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Alder Dieback

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Phytophthora disease of alders (Alder dieback)
Scientific Name:

Phytophthora alni Brasier and Kirk (Brasier et al. 2004)

Common Name:
Alder dieback, alder decline
Photo:
Phytophthora disease of alders (Alder dieback), symptoms - Photo by Andrej Kunca; Slovakia National Forest Centre

Spotlights

  • USDAAPHISPPQCPHST. Identification Technology Program.

    ITP and the APHIS PPQ S&T Beltsville Lab are pleased to announce the release of IDphy: Molecular and Morphological Identification of Phytopthora Based on the Types, ITP’s first pathogen tool. This website offers PPQ and its partners the most complete, valid, and up-to-date resource for identifying the culturable species of Phytophthora. IDphy includes detailed standard operating procedures for all steps involved in culturing, sequencing, and identifying suspect samples, covering both molecular and morphological methods. Some species of Phytophthora are devastating plant pathogens that have a significant impact on agriculture and natural ecosystems.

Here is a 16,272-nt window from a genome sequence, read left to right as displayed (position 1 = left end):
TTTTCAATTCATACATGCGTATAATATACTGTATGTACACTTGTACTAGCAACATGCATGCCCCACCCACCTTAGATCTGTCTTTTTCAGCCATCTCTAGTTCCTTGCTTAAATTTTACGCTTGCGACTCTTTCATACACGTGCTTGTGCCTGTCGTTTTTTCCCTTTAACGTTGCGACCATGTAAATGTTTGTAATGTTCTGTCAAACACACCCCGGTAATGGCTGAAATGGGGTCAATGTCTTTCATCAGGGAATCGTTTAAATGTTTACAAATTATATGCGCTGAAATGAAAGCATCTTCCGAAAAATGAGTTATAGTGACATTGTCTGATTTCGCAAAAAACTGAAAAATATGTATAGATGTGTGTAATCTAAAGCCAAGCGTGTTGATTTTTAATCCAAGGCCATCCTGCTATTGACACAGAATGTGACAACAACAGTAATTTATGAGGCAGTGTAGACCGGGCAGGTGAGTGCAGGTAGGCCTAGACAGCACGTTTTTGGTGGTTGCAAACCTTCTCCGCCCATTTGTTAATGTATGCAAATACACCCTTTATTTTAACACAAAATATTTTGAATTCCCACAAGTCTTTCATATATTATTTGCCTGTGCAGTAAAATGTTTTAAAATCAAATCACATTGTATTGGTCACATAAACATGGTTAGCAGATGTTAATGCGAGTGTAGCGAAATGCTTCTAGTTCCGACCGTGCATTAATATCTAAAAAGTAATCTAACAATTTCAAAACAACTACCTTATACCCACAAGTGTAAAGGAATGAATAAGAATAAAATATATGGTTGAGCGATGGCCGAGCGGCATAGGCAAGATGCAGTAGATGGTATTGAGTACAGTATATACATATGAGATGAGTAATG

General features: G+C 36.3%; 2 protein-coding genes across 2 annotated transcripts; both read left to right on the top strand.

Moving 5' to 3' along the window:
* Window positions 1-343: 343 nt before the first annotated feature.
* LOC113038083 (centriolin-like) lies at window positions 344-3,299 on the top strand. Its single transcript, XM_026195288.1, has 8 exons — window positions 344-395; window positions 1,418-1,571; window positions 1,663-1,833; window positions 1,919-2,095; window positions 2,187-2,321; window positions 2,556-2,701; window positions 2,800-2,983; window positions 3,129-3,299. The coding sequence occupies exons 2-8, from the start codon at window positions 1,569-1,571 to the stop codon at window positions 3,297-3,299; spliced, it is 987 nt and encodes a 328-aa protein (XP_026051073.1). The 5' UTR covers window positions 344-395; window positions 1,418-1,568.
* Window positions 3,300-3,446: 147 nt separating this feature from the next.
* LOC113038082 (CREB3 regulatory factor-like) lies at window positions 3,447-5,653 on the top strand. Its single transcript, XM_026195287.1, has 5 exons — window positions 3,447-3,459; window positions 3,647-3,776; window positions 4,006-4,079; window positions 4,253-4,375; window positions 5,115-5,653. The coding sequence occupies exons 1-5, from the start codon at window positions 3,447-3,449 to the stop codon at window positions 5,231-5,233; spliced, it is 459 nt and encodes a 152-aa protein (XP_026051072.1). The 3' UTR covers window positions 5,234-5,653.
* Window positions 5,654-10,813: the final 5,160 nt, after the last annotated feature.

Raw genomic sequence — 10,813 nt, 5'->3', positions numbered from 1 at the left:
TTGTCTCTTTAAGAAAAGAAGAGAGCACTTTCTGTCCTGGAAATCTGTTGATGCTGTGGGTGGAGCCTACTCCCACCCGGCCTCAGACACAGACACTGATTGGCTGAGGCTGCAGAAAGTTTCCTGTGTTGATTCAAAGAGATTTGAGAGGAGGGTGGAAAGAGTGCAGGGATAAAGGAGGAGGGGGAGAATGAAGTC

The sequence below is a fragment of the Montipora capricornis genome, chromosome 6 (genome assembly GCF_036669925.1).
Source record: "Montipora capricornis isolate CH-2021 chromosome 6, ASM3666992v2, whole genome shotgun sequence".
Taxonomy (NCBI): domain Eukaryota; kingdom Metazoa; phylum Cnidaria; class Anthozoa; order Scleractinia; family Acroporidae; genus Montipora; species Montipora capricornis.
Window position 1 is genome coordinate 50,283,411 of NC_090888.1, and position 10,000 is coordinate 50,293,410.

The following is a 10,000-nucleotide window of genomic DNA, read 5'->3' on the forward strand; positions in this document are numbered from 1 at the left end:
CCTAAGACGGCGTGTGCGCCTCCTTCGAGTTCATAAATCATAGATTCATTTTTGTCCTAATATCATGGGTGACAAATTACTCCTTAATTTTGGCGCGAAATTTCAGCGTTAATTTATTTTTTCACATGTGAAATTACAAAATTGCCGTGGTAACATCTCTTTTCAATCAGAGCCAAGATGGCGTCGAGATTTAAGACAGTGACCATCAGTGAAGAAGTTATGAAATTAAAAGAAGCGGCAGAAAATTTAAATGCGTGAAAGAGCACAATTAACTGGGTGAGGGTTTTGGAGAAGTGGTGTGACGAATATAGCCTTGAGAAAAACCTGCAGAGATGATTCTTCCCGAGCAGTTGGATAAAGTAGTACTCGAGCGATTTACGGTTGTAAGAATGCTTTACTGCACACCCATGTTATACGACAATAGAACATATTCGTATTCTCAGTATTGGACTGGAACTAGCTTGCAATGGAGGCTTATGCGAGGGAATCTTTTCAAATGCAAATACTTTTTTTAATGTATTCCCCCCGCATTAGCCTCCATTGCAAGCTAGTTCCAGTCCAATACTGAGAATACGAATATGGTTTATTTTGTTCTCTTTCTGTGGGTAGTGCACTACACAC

Native To:

First identified in Europe (Aguayo et al. 2013)

Date of U.S. Introduction:

Not introduced

Means of Introduction:

European introductions occurred through infected nursery stock (Adams et al. 2008)

Impact:

Infects and kills alder trees (trees of the genus Alnus) (Gibbs et al. 1999)

Current U.S. Distribution:
Not currently established

Quarantine

  • USDA. APHIS. Plant Protection and Quarantine.

    A Federal Order is a legal document issued in response to an emergency when the Administrator of APHIS considers it necessary to take regulatory action to protect agriculture or prevent the entry and establishment into the United States of a pest or disease. Federal Orders are effective immediately and contain the specific regulatory requirements.

Images

Selected Resources

The section below contains highly relevant resources for this species, organized by source. Or, to display all related content view all resources for Alder Dieback.

Partnership

Nature Conservancy. Don't Move Firewood.

International Government

Forestry Commission (United Kingdom). Forest Research.

Citations